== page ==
All heads were down in the living room, bowing down to the only citizen in the room, the only one who could step foot near immigration and not worry about being detained. How embarrassing, I thought to myself, to be an outcast in this very living room. Not being able to relate to any stories about crossing the border, or reminiscing about a country that I was not born in.
We cruised down the interstate.
“You see all this monte, m’ija, this looks like when you’re coming to los Estados Unidos. Todas estas calles solas, uno solo camina con Dios,” she said as she looked out the window.
My mom is already slamming on her invisible brakes as I approach 70…80…90 mph. She’s driving with me, but I bet she wished she was driving for me to keep her little heart intact. Back home, there’s no way you can cruise down an interstate at 80 mph, especially not with my mom in the car. But here, this interstate was a temptation. It was screaming at me. “Go, press the gas, tap it, go ahead, tap it!” My little foot eagerly following directions, slowly accelerating and stopping. I’m racing. I’m speeding away from my emotions. I’m running away from my anger of being privileged by being born in the States, for not having the ability to fear immigration personally, but having to fear for the rest of my family. I kept running but my emotions kept matching my speed. It’s almost touching me, my emotions’ hands brushing against my shoulders. It’s ready to grab me, but I’m fighting.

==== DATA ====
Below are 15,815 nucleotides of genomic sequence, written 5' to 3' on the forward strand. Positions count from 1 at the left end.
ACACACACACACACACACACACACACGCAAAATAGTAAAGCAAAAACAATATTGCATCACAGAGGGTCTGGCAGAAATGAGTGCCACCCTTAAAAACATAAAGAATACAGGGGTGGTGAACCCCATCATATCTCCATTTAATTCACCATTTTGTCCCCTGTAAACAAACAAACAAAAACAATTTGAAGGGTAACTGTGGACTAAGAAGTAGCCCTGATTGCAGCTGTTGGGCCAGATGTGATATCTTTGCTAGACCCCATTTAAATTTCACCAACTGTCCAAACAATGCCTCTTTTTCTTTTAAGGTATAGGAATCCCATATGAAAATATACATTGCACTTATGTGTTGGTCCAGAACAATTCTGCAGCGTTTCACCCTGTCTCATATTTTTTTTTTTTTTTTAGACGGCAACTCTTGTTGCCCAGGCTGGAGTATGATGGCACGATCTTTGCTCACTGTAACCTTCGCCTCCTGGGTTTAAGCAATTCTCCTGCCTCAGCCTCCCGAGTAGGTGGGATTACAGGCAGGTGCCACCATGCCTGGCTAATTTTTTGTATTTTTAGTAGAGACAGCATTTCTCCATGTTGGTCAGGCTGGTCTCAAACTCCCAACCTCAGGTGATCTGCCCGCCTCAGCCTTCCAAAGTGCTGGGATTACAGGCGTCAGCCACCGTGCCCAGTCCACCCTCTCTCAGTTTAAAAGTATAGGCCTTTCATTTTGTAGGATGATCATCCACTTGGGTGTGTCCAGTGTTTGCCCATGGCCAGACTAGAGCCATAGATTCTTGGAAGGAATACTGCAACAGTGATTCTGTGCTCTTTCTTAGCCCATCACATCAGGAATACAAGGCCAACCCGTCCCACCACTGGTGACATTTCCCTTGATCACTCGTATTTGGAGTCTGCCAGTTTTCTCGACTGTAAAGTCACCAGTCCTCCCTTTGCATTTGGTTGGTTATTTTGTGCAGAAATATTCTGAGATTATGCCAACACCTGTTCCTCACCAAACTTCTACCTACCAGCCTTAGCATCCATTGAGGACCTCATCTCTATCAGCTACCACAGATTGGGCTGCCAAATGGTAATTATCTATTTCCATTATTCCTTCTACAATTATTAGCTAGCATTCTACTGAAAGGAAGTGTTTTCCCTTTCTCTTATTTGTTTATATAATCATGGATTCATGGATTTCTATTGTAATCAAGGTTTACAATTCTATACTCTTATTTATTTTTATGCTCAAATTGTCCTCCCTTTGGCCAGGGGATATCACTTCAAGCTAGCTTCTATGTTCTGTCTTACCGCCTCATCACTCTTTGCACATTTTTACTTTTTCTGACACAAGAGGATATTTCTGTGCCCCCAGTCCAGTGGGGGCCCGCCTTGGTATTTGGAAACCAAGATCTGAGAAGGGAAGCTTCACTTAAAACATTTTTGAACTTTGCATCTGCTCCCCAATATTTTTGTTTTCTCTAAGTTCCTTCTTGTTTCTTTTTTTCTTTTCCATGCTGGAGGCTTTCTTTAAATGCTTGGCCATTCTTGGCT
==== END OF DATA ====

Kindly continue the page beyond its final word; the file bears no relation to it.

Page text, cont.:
I’m driving with God. “Caminando con Dios,” as my mom would say. I’m walking with God in this lonesome interstate, and I have nothing to say. Think. Think of something other than [name removed]. Don’t think about his kids who will no longer grow up with a father. Don’t think about his wife who pictured living the rest of her life with him. Don’t think about tía who officially has an empty nest, because all her little birds flew to the States in search of a better life. Just don’t think.
It hits me. I’m crashing. It caught up to me. I’m swerving left and right, rushing to find a solution. It’s done, it’s over. You’re panicking. You’re angry and frustrated. But, you’re right. My emotions have crashed into me, overshadowing my every thought. The anger is boiling within. My emotions like water exploding over oil. Your family has never been safe here. They’re the dark shadows, walking the streets of the United States, unrecognized by the government, yet blamed for every economic and social issue.
I’m back in reality and there are 10 minutes left until we get to the detention center. The street is so narrow I’m starting to worry a car will come causing me to actually crash this time. Trees after trees, so many trees. El campo, I thought to myself. No wonder so many people reside in Texas after their long journey from Latin America. Maybe it reminds them of their home in their new home.
We arrived with God.
“Lista?” I asked my mom
“Si, m’ija, vamos,” she confidently replied.